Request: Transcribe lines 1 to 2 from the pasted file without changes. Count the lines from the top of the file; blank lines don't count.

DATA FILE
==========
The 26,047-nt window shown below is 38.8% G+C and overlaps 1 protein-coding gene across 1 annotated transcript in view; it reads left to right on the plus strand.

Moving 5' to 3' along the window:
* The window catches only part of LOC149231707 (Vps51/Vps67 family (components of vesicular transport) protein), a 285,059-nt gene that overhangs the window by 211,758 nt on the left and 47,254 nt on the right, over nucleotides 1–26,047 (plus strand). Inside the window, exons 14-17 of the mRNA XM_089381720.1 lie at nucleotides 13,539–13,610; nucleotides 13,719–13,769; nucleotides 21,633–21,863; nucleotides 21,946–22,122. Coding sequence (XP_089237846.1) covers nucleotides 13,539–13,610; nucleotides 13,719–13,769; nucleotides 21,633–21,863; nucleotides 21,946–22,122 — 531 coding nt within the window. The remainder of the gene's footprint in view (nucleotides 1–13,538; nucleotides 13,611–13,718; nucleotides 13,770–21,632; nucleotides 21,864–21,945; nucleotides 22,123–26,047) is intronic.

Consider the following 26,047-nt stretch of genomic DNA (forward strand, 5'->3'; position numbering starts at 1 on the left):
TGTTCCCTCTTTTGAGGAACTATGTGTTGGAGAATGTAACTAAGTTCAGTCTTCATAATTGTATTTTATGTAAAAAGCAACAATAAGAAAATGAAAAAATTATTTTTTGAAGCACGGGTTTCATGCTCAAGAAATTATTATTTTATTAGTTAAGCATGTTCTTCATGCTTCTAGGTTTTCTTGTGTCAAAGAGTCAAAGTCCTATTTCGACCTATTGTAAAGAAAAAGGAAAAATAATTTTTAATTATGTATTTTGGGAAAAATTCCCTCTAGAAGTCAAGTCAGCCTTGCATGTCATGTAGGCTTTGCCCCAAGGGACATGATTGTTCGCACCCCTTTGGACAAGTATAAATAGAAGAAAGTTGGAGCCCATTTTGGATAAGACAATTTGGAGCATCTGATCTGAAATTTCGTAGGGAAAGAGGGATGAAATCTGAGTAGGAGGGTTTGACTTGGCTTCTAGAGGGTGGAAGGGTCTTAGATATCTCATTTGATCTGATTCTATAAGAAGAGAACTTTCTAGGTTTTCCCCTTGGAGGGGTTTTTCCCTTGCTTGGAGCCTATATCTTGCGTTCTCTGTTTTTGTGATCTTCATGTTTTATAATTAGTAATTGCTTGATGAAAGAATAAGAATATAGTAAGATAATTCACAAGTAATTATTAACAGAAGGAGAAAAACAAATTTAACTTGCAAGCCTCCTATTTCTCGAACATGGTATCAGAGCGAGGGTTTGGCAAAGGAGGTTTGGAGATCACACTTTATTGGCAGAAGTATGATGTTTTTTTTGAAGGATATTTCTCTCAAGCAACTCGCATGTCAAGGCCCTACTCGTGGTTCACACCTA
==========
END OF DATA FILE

The 26,047-nt window shown below is 38.8% G+C and overlaps 1 protein-coding gene across 1 annotated transcript in view; it reads left to right on the plus strand.

Moving 5' to 3' along the window: